We Need Bicycle Lanes in Tagaytay

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A year plus months ago when I first went up to Tagaytay.  I had my stock 26 mountain bike by then and I bit more than I could chew.  I started off 6am, reached Tagaytay around 11am (5 hours).  For a stretch of 38kms via the Sta. Rosa Highway, if this was flat, easily I could have done it in less than two hours.  Reality wise, after Nuvali, the road comes up to a long incline all the way up to Tagaytay.  A gruelling 20kms of pure sluggish incline.  I thought I had the knees and equipment for climbing hills, I was dead wrong.  I had to make an inumerable number of stops, almost had cramps, and every bit of pedal stroke I made would want me to quit and simply go back down to Nuvali.  The uphill battle to Tagaytay gave me the creeps everytime someone suggests we go up there until now.


A year and more months after that, another bike after that loyal 26er, now I am sporting an upgraded Trinx 29er.  Tricked out with an 11-42 teeth cog, 9 speed with a 2x chain ring, topped off with 700 x 35c tires, I am now confident I can conquer Tagaytay easily with this set up.  Equipment wise done, I had to take care of another aspect of the ride, the rider.  For weeks now I have been training on uphill climbs albeit short bursts but bursts none the less, coupled with long stretches of roads, hoping to overcome my goal of conquering Tagaytay once again.  I felt I failed last time even when I held myself to the top.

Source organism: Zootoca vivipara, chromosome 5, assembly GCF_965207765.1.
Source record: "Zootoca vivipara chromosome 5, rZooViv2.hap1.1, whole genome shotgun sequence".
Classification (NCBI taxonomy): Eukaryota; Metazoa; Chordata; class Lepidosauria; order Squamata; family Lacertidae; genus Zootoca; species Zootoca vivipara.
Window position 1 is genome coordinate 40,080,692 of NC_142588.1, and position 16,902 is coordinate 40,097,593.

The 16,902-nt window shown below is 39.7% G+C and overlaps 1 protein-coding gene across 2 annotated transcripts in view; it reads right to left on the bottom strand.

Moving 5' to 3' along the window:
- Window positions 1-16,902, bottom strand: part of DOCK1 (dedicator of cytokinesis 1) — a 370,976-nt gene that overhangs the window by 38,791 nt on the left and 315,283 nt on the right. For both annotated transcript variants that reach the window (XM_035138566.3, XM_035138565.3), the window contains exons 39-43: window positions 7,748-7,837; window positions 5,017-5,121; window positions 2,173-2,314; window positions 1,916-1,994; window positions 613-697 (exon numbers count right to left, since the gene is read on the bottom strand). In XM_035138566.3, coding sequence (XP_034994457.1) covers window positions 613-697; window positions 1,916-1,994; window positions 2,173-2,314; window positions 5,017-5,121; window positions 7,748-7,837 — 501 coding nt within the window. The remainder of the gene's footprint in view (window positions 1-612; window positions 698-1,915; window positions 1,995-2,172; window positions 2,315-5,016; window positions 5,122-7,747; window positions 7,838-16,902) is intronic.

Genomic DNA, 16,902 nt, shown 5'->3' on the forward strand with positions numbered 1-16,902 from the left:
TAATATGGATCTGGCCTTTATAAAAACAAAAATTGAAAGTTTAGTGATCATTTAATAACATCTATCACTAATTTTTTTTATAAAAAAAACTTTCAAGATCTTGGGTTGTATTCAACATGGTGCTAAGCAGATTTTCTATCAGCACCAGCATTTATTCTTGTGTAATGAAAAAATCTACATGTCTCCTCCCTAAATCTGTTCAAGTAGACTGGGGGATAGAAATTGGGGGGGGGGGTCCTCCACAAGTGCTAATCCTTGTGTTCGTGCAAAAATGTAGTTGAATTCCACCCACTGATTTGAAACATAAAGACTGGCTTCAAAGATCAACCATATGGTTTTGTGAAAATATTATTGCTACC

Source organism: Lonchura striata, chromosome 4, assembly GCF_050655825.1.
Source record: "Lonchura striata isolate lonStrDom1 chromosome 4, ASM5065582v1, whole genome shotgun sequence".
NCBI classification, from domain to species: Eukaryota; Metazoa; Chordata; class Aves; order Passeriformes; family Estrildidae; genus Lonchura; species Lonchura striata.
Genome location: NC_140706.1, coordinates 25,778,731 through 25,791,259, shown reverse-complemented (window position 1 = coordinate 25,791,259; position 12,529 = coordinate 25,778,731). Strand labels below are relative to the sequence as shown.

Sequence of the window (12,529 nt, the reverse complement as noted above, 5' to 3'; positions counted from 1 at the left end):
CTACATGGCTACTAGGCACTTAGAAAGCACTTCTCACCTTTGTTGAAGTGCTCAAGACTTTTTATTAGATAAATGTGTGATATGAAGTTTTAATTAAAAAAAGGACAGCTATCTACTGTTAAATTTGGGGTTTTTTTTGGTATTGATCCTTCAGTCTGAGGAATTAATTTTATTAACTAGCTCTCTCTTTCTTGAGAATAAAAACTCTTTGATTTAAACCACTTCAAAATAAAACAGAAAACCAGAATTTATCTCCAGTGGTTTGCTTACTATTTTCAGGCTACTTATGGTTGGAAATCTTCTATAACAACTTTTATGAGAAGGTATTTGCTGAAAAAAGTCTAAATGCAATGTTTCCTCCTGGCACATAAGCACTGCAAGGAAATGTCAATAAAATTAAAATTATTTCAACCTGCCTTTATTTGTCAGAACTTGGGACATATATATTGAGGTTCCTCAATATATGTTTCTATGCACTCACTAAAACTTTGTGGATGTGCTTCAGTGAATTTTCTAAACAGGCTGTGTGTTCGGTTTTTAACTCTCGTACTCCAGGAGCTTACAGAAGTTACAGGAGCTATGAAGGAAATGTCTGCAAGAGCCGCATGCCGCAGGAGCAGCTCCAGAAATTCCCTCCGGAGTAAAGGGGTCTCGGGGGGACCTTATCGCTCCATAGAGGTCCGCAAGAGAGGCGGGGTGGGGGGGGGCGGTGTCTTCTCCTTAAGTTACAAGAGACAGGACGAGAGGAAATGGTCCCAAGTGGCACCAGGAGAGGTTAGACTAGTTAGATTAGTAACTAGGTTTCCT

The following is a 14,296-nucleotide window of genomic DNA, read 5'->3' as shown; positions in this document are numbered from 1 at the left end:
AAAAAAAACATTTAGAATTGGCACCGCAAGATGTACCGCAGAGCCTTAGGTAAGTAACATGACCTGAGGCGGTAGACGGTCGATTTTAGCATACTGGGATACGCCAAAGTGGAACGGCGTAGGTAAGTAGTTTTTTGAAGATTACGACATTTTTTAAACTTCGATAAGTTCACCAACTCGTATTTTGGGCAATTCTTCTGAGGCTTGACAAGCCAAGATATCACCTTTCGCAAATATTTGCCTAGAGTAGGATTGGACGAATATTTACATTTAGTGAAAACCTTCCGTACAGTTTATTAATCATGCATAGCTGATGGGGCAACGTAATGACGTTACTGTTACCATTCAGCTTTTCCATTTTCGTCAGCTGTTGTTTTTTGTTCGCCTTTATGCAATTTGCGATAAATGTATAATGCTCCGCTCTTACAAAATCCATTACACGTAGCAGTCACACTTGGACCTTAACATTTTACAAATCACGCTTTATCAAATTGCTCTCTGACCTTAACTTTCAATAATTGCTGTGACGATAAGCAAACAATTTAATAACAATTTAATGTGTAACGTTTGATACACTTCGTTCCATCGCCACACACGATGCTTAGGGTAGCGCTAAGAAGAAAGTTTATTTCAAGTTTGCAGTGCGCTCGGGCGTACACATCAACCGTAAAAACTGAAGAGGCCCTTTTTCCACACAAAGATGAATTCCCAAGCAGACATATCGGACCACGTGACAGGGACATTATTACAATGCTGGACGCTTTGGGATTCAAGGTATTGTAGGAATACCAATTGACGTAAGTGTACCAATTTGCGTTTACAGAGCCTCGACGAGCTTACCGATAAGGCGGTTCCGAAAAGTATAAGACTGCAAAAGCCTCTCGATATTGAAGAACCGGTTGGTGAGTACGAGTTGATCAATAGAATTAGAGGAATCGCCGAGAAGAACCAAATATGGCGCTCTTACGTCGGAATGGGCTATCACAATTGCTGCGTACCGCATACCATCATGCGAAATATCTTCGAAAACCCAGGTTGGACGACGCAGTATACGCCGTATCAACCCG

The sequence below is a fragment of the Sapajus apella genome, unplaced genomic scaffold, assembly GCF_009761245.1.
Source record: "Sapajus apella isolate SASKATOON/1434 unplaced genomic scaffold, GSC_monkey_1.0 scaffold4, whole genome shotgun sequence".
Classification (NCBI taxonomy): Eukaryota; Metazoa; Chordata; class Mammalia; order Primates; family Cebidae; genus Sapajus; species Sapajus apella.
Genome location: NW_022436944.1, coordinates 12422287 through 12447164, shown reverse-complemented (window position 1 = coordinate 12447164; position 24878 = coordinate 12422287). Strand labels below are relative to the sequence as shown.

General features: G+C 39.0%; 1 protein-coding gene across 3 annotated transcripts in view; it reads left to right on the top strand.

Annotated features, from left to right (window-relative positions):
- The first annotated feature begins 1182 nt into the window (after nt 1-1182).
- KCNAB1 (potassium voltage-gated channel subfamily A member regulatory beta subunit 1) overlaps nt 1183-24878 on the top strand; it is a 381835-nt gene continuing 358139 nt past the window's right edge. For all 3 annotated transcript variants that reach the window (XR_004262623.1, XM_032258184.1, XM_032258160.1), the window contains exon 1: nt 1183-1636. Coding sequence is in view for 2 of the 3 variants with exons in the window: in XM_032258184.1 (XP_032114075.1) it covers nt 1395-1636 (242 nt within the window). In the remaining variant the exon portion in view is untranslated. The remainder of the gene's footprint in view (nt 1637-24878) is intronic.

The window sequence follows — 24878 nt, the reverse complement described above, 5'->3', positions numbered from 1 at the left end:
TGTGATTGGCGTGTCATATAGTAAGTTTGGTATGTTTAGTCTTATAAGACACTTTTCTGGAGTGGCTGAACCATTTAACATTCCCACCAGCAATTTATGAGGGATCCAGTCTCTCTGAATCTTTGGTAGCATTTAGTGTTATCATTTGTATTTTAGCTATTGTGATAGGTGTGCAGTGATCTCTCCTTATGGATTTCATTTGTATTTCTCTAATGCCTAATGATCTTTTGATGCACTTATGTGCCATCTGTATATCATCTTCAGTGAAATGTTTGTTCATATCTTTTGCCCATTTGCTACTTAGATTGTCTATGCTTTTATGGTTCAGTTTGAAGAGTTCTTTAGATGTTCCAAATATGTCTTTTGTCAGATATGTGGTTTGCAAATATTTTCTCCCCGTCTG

This second time finally I held my own.  I was able to go up Tagaytay in more or less two hours.  I only stopped twice and rested once going up the Sta. Rosa Highway.  My first stop was when I assisted another biker to fix her bike carrier the second one was when I rested and took a quick lunch near the top.  Great feeling you get after a hard bike climb.


Once at the top, I savored the victory by taking a look at the famous Taal Volcano.  Took some snaps and rested a bit amidst the cool breeze of Tagaytay.  After which I decided to go down back to which I came from.


Traversing another route back, this time via Silang, I noticed that the road only accommodates 2 very tight car lanes.  So tight that whenever the tricycles whizzed by me, I was almost got hit by one.  Tagaytay being a popular destination for bikers, I do hope that the local government can provide a bike lane.  


Turning right towards Silang, its long downhill route, then the road leads to Governor's Drive on to Carmona, Cavite, then Binan towards the National Highway, then back to San Pedro, Laguna.  A total of 82kms,   The total time was 5 hours inclusive of lunch.